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Volume IV Issue IX

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Send Me in Coach!

Bruce Oliver

Bruce facilitating a Leading the Learning® workshop

 

“Send me in coach!” is a phrase that is part of the American sports lexicon. The phrase evokes a mental picture of an eager and excited individual full of confidence and optimism and ready to do whatever is necessary to accomplish a goal. When the coach hears the words, he or she is filled with a sense of fulfillment knowing that the “player” has the skills and knowledge to accomplish the task before them

Coaching, however, is not unique to the field of sports. One place in which the concept of coaching has not been as pronounced is in our classrooms. In response to the need for educational reform, the concept of educational coaching has become more and more prevalent in school districts across the country. Educational coaches have been called the “new pioneers in public education.” The definition of coach as well as how coaches are assigned differs from district to district depending on the needs of the system as well as the funding available to support a district’s initiative. Titles such as school-based staff developer, instructional specialist, lead teacher, master teacher or mentor have been utilized in some school systems to describe the role of the instructional coach. In other areas, personnel have been classified as change coaches or content coaches who specialize in a selected curriculum area such as reading or mathematics. The purpose of coaching remains consistent and clear: To improve instructional practices of teachers in order to increase student learning.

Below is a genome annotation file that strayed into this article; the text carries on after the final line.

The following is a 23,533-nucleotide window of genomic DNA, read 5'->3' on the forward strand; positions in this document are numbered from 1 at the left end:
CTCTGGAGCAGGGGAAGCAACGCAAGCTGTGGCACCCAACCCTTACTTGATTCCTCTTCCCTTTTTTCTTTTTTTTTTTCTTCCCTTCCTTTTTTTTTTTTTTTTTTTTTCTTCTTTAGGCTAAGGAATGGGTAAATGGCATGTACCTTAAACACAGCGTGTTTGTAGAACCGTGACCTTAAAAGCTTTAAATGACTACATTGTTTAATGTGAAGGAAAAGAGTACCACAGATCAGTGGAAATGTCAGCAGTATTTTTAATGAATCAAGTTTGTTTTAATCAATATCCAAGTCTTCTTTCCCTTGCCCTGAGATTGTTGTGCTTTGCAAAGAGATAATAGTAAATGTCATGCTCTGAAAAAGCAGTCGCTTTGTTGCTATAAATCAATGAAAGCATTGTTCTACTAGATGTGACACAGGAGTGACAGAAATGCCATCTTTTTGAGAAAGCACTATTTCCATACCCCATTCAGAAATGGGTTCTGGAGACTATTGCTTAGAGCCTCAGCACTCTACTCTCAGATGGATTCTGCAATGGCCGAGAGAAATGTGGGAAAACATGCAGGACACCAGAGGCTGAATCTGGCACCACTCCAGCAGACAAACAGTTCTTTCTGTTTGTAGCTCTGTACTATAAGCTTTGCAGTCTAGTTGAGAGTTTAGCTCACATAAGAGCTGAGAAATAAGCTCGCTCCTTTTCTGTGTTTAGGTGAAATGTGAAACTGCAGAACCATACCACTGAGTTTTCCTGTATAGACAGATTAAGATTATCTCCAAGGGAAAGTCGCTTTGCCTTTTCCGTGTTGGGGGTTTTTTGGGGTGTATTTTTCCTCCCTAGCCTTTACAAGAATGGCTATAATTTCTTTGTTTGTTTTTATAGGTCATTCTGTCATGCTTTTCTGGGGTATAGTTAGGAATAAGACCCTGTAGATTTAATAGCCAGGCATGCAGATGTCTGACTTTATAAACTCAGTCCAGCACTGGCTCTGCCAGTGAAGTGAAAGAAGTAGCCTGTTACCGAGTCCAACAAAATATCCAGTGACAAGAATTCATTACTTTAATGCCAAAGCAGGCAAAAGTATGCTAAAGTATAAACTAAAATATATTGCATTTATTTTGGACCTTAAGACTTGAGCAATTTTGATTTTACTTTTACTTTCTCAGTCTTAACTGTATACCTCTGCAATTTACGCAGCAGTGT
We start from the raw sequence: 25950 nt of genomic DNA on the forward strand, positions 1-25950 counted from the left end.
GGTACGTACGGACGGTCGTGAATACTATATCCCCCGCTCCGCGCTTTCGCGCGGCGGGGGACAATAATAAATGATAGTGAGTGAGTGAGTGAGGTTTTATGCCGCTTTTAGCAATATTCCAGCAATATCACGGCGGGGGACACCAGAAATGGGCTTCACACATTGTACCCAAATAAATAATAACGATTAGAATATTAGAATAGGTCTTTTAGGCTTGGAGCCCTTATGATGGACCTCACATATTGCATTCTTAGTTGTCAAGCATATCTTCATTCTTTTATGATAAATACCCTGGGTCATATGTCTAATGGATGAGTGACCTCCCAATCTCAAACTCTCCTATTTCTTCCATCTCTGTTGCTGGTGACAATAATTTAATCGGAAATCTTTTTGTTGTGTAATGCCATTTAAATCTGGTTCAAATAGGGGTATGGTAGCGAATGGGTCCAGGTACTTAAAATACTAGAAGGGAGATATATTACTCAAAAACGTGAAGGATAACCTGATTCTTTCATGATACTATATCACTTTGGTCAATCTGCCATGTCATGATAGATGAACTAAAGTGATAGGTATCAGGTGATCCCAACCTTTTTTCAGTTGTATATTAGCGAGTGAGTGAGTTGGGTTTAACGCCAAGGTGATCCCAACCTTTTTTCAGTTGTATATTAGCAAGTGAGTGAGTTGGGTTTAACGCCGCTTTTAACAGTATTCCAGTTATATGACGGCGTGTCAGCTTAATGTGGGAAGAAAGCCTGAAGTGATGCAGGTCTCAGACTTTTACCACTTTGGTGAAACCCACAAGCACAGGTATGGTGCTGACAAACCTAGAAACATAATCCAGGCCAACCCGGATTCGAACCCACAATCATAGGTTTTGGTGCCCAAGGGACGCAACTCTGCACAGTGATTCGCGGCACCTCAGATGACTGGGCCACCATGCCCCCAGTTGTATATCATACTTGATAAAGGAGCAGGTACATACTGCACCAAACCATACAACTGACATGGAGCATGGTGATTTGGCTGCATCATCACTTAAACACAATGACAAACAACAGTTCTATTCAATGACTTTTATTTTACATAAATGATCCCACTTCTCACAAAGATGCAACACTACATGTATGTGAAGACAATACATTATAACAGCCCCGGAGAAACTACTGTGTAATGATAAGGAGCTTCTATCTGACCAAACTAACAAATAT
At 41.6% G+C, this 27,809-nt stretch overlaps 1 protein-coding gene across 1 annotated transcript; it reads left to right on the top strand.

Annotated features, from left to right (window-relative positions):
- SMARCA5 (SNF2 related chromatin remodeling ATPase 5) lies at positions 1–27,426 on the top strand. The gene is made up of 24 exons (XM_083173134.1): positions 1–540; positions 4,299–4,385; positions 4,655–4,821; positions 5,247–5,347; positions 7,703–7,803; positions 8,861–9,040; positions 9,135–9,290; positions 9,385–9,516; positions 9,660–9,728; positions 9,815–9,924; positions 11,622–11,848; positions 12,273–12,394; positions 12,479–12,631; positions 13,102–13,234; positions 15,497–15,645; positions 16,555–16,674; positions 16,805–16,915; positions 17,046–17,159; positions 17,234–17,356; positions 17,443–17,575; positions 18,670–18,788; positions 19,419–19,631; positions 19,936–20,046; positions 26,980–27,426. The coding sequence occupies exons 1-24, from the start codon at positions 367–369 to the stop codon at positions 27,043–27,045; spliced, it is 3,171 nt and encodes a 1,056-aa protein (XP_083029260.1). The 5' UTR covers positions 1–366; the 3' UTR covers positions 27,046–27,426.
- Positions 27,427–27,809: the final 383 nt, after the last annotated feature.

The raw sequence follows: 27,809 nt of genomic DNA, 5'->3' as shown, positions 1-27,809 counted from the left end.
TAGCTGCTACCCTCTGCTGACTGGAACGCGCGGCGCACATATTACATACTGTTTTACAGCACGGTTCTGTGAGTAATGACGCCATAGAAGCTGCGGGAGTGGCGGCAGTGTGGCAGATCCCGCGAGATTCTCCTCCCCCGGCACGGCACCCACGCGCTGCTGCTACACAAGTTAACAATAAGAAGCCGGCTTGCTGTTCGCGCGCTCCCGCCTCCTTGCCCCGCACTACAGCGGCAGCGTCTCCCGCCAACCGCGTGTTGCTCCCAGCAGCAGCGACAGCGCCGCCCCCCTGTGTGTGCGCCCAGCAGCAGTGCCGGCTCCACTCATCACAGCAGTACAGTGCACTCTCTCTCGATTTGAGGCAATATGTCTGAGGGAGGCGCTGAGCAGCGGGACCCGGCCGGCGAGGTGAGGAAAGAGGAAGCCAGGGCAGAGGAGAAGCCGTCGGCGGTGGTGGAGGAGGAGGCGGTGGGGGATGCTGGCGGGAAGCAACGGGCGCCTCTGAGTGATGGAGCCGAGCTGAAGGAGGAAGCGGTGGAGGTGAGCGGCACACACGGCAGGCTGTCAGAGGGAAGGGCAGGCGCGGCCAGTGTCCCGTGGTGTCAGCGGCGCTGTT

Coaching holds great promise in the field of education; but like any other initiative it must be carried out with much thought and careful planning. As the concept of coaching has unfolded, it has undergone many ideations. In some districts, coaches have been selected at a district level and have been assigned to a specific school based on the school’s needs. In other systems, coaches support all schools, often targeting schools with the greatest need but also helping to promote district wide initiatives. A third practice is for individual schools to select a coach from the existing staff. The coach then becomes a general support for all teachers who work in the school. In most instances, coaches participate in training in ensure that they have the necessary knowledge and skills to support the teachers with whom they will work.

Over the past few months, I have had the opportunity to work with a number of instructional coaches and to talk to them about their roles. Some have achieved great success in their jobs while others have encountered frustration and disappointment. Their success stories are inspirational. One coach described a teacher as frustrated and angry because she didn’t know how to reach her students. After modeling lessons for the teacher and having the teacher observe a more experienced colleague, the teacher developed confidence and a more optimistic outlook. Other coaches reported success with helping an overwhelmed teacher move in three months from a meager (but eager) little mouse to a confident and effective teacher, helping teachers understand standards and how to develop engaging lessons that are meaningful and real world, and calling teachers’ attention to their individual data and assisting them in developing an instructional focus based on the data.

Coaches, likewise, have identified drawbacks to their roles. Lack of administrative support and not having enough time to engage teachers in more hands-on learning are common frustrations expressed by coaches. One coach noted that she was perceived as the “gotcha girl” and she had to work hard to change that perception. Other coaches felt that they were “spread too thin” by working in too many schools to truly make a difference. Still other coaches encountered resistance from teachers who were using ineffective practices and saw no need to change. One coach expressed it best when she said that her biggest frustrations were “the ones that got away.”